Social Security Statements Halted


A seemingly small, cost-saving, decision by the federal government could have a significant impact on those preparing for retirement and trying to calculate their Social Security benefits. This decision was documented in a recent article in a San Antonio newspaper. Here are excerpts from the article:

One of the most valuable pieces of mail from the federal government every year won’t be coming anymore.

It may not rank with an income-tax refund check, but the annual Social Security Statement arriving about three months before workers’ birthdays each year was a fabulous service. The statement was probably the single most important financial planning document most people ever received.

The Social Security Administration started mailing the statements in 1999 to everyone over the age of 25. The service was only 12 years old when the agency decided to cut costs by ending the automatic statements. As they say, the good die young.

The mailings stopped without advance notice. People with July birthdays and later won’t receive one this year. The agency stopped the statements despite not having them available online. It hopes to do so by the end of the year. Most people won’t bother to check anyway.

The Social Security website does have a retirement benefits estimator, but it does not have the range of information the yearly mailed statement contained.

The online estimator is a hassle. It’s not just entering your name and Social Security number. You must provide your mother’s maiden name, date of birth, place of birth and the previous year’s income. Most people wouldn’t know their previous year’s earnings, so they would have to look it up.

After all of that, the estimator provides only estimates of monthly retirement benefit amounts at age 62, 66 (67 for people born after 1960) and 70.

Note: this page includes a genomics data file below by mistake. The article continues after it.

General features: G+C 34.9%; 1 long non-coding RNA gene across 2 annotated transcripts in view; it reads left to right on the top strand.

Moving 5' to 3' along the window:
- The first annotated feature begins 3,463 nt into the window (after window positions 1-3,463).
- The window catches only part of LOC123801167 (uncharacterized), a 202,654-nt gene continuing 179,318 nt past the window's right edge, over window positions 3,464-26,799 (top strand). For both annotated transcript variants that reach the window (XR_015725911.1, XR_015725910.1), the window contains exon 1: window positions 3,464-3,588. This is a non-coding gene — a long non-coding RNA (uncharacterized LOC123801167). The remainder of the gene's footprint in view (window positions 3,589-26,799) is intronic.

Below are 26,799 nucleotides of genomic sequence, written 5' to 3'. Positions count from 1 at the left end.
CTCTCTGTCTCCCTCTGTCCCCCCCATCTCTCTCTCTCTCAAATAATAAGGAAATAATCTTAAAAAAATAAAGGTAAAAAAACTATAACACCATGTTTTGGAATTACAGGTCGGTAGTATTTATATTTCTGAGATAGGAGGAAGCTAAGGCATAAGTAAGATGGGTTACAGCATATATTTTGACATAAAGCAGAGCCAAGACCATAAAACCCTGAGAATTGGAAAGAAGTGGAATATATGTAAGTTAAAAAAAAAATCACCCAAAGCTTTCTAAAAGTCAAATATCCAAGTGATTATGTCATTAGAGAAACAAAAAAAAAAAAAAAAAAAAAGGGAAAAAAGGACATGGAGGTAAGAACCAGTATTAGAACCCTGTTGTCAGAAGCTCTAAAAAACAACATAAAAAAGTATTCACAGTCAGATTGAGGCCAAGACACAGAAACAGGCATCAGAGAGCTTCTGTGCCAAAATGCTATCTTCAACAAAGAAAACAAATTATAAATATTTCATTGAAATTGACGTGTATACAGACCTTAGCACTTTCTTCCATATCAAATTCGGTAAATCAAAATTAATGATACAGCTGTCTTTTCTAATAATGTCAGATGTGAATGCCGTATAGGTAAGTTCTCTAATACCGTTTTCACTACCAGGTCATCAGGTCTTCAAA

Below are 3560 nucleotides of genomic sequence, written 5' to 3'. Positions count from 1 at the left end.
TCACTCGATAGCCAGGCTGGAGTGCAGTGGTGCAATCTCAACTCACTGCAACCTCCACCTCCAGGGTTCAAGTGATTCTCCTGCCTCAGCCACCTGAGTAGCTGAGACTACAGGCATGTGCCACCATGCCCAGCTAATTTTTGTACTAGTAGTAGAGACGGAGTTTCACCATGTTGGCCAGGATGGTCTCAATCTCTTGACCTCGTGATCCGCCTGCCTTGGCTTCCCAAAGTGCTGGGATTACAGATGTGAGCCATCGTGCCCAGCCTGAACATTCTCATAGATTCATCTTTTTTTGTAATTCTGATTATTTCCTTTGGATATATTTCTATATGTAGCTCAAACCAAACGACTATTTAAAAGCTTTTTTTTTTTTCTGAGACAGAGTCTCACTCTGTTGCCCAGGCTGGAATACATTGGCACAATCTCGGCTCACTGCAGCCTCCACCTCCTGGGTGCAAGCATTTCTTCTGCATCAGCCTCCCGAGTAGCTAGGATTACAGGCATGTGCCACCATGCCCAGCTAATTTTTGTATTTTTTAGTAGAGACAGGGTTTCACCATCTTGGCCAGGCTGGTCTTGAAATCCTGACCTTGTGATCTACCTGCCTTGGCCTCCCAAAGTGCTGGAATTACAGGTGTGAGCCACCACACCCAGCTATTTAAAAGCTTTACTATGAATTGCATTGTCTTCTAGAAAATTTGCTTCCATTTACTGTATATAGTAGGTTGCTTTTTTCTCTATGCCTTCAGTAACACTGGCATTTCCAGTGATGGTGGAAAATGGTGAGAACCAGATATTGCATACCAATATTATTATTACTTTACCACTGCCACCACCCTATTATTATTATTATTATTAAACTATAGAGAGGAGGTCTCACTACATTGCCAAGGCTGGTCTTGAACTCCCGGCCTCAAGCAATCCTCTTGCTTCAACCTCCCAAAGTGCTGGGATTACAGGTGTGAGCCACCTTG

The mailed statement provided the benefit amounts, plus disability payment estimates and survivor benefits, if you died during the year. The mailed statement also contained earnings records, with incomes for every year of your career. If a mistake was made, you could correct it.

The Social Security Administration says that stopping the four-page statements will save the agency about $30 million in the current fiscal year and $60 million in 2012. Last year, the agency mailed statements to 152 million people. The mailed statements had been available by request since 1988, but the agency no longer takes requests.

The value of the statements to individuals goes beyond deciding whether to retire with early, full or delayed benefits. By seeing benefit amounts, individuals were reminded they will need other income sources in retirement. The statements were helpful nudges toward starting an individual retirement account or signing up for an employer-sponsored plan, such as a 401(k).

The Social Security Administration says it will consider mailing statements to people once they reach the age of 60. That will be too late for workers who should have started separate retirement accounts earlier in their career.

Retirement is now a matter of total individual responsibility. Everybody must plan their retirement income financially, and they also have to be persistent to dig up the information they need periodically to plan correctly.

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